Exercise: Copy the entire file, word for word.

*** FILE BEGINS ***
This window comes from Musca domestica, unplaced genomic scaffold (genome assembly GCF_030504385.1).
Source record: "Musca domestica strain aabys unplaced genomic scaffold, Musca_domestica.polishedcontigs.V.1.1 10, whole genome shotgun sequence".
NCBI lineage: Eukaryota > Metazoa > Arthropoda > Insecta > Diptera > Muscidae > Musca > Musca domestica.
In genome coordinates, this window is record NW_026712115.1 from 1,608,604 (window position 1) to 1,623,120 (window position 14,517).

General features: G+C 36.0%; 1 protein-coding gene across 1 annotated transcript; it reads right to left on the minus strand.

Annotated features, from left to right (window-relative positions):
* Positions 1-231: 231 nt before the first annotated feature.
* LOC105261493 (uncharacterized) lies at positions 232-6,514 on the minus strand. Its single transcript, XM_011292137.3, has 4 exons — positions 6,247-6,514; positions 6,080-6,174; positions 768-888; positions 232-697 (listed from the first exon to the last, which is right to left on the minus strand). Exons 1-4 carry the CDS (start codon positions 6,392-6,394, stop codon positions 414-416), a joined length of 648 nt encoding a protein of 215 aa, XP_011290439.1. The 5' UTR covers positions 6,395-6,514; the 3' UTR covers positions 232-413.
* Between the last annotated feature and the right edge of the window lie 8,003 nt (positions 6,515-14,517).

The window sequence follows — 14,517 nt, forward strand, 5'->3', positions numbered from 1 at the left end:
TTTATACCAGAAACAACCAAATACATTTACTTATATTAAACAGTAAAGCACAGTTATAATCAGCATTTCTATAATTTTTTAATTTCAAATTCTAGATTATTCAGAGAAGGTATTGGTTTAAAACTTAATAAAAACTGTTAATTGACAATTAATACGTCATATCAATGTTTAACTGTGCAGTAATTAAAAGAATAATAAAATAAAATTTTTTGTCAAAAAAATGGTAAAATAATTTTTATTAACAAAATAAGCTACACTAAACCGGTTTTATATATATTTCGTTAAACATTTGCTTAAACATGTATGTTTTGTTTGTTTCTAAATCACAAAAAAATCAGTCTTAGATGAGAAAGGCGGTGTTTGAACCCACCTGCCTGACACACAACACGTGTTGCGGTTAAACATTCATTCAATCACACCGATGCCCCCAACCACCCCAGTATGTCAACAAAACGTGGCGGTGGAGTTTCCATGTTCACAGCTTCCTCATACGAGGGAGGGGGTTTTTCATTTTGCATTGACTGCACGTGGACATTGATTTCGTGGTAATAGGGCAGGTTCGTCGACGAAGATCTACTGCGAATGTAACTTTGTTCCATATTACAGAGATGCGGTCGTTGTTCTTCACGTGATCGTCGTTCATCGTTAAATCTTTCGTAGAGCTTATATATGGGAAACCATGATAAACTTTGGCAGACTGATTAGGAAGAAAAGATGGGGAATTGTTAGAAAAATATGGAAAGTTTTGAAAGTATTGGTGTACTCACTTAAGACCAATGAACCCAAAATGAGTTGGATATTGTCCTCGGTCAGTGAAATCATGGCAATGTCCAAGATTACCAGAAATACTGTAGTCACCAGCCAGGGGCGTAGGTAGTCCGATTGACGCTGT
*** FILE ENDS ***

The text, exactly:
This window comes from Musca domestica, unplaced genomic scaffold (genome assembly GCF_030504385.1).
Source record: "Musca domestica strain aabys unplaced genomic scaffold, Musca_domestica.polishedcontigs.V.1.1 10, whole genome shotgun sequence".
NCBI lineage: Eukaryota > Metazoa > Arthropoda > Insecta > Diptera > Muscidae > Musca > Musca domestica.
In genome coordinates, this window is record NW_026712115.1 from 1,608,604 (window position 1) to 1,623,120 (window position 14,517).

General features: G+C 36.0%; 1 protein-coding gene across 1 annotated transcript; it reads right to left on the minus strand.

Annotated features, from left to right (window-relative positions):
* Positions 1-231: 231 nt before the first annotated feature.
* LOC105261493 (uncharacterized) lies at positions 232-6,514 on the minus strand. Its single transcript, XM_011292137.3, has 4 exons — positions 6,247-6,514; positions 6,080-6,174; positions 768-888; positions 232-697 (listed from the first exon to the last, which is right to left on the minus strand). Exons 1-4 carry the CDS (start codon positions 6,392-6,394, stop codon positions 414-416), a joined length of 648 nt encoding a protein of 215 aa, XP_011290439.1. The 5' UTR covers positions 6,395-6,514; the 3' UTR covers positions 232-413.
* Between the last annotated feature and the right edge of the window lie 8,003 nt (positions 6,515-14,517).

The window sequence follows — 14,517 nt, forward strand, 5'->3', positions numbered from 1 at the left end:
TTTATACCAGAAACAACCAAATACATTTACTTATATTAAACAGTAAAGCACAGTTATAATCAGCATTTCTATAATTTTTTAATTTCAAATTCTAGATTATTCAGAGAAGGTATTGGTTTAAAACTTAATAAAAACTGTTAATTGACAATTAATACGTCATATCAATGTTTAACTGTGCAGTAATTAAAAGAATAATAAAATAAAATTTTTTGTCAAAAAAATGGTAAAATAATTTTTATTAACAAAATAAGCTACACTAAACCGGTTTTATATATATTTCGTTAAACATTTGCTTAAACATGTATGTTTTGTTTGTTTCTAAATCACAAAAAAATCAGTCTTAGATGAGAAAGGCGGTGTTTGAACCCACCTGCCTGACACACAACACGTGTTGCGGTTAAACATTCATTCAATCACACCGATGCCCCCAACCACCCCAGTATGTCAACAAAACGTGGCGGTGGAGTTTCCATGTTCACAGCTTCCTCATACGAGGGAGGGGGTTTTTCATTTTGCATTGACTGCACGTGGACATTGATTTCGTGGTAATAGGGCAGGTTCGTCGACGAAGATCTACTGCGAATGTAACTTTGTTCCATATTACAGAGATGCGGTCGTTGTTCTTCACGTGATCGTCGTTCATCGTTAAATCTTTCGTAGAGCTTATATATGGGAAACCATGATAAACTTTGGCAGACTGATTAGGAAGAAAAGATGGGGAATTGTTAGAAAAATATGGAAAGTTTTGAAAGTATTGGTGTACTCACTTAAGACCAATGAACCCAAAATGAGTTGGATATTGTCCTCGGTCAGTGAAATCATGGCAATGTCCAAGATTACCAGAAATACTGTAGTCACCAGCCAGGGGCGTAGGTAGTCCGATTGACGCTGT